Ways to calculate the persistent homology can vary by defining distance, a choice of filtration, and data type. To apply persistent homology in a real data setting requires considering the type of data, a suitable distance for constructing an abstract structure on the data, and how to build the filtration itself. With appropriate choices, persistent homology has been applied in various fields of data analysis.

Figure 5 is an example of TDA application in brain network analysis. It calculates persistent homology based on “functional distance” between brain regions, which in turn is based on the correlation between signals in two brain regions. Thus, persistent homology of brain networks can identify how compact brain regions are functionally connected.

Figure 5. TDA application in brain networks (Gracia-Tabuenca, et al. 2020).

Figure 6 shows a TDA pipeline for images of handwritten digits. Here, the pixel intensities of the image are the starting point. As with the function example, the topological features are identified by pixels above or below a filtration value; as the value increases, features are born and die. In this application, feature vectors from persistent homology are used in a machine learning algorithm to classify the digit images.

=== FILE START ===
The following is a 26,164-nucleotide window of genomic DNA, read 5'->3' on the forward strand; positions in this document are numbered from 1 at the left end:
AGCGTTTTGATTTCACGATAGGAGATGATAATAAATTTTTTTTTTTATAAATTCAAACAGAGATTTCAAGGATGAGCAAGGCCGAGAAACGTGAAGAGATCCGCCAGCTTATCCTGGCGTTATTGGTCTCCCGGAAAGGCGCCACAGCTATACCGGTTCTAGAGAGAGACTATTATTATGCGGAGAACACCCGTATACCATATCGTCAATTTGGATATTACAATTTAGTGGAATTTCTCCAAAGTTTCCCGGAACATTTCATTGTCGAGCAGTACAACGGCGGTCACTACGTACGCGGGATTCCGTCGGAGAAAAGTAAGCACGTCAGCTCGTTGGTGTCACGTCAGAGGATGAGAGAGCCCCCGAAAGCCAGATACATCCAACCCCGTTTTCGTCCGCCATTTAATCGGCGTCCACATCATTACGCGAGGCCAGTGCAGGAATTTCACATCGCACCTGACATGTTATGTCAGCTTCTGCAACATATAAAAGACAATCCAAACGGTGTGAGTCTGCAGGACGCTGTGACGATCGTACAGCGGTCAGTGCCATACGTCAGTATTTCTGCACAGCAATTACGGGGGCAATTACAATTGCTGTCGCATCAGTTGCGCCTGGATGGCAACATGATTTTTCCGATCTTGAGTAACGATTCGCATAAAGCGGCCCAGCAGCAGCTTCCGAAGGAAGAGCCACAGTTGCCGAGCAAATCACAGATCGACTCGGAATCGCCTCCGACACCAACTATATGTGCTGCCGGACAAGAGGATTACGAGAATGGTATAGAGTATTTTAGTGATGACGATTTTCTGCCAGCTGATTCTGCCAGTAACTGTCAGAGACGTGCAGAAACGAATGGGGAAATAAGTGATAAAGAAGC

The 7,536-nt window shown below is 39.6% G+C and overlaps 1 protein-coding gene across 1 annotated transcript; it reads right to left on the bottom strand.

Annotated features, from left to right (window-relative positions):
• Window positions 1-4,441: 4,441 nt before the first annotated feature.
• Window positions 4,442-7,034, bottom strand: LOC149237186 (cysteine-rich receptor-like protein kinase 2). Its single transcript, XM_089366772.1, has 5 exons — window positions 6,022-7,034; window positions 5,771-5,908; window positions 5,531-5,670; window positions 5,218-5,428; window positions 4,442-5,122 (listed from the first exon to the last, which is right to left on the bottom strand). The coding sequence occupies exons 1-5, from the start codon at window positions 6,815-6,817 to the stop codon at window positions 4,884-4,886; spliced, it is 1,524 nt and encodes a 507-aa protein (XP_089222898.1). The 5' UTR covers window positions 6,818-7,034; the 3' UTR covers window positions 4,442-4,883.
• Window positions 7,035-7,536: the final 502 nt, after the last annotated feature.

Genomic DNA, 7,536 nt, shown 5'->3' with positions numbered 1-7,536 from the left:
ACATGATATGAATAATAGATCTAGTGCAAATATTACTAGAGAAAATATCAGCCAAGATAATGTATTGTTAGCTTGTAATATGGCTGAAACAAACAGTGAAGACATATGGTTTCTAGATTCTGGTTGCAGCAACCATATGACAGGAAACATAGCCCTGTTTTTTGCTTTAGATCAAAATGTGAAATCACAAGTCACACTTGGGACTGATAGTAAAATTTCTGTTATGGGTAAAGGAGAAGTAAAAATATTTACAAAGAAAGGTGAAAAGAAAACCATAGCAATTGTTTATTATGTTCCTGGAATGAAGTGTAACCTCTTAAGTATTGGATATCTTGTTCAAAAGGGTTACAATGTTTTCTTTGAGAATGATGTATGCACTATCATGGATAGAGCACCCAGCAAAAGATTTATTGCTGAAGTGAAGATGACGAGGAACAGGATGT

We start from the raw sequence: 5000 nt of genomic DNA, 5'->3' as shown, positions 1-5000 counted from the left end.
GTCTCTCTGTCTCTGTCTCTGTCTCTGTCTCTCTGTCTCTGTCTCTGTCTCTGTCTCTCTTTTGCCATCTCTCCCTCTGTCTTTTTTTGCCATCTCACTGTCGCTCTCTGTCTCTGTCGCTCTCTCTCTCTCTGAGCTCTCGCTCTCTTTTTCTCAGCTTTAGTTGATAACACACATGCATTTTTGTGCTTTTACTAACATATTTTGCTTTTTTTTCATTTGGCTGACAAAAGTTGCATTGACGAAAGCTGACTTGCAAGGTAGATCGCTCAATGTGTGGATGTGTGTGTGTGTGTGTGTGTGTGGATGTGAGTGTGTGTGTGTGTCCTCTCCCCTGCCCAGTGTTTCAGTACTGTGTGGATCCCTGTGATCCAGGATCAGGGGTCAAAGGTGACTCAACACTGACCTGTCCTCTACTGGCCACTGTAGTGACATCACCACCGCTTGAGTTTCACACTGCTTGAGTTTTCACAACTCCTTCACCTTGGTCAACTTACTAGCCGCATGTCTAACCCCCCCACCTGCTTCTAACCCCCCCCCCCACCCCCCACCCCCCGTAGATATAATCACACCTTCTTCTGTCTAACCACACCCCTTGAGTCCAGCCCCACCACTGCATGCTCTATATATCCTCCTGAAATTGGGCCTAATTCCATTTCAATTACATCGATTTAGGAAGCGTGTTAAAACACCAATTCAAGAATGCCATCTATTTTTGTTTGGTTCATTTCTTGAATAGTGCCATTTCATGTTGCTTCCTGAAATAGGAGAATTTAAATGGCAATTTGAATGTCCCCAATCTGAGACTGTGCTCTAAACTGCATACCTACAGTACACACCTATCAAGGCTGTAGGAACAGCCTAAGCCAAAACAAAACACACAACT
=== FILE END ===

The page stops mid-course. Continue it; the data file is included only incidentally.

Figure 6. TDA application in digit images (Garin, et al. 2019).

Owing to its increasing popularity as an analysis tool, many powerful software packages have already been developed for implementing persistent homology. Efficient algorithms for the calculation of persistent homology have been developed with C++ libraries such as GUDHI, Dionysus, PHAT, Ripser, and Perseus. For R users, the package TDA implements the C++ libraries GUDHI, Dionysus, and PHAT to calculate persistent homology and provides persistent homology based on kernel distance estimators for analyzing the statistical significance of persistent homology features. Another R package, TDAstats, provides an R interface for the algorithm of the fast C++ library Ripser. It uses R library ggplot2, which allows users to manipulate plots easily to generate barcodes and persistence diagrams. For Python users, the C++ library GUDHI also provides a Python interface, and Python library giotto-tda provides a high-performance topological machine learning toolbox integrated with the scikit-learn API.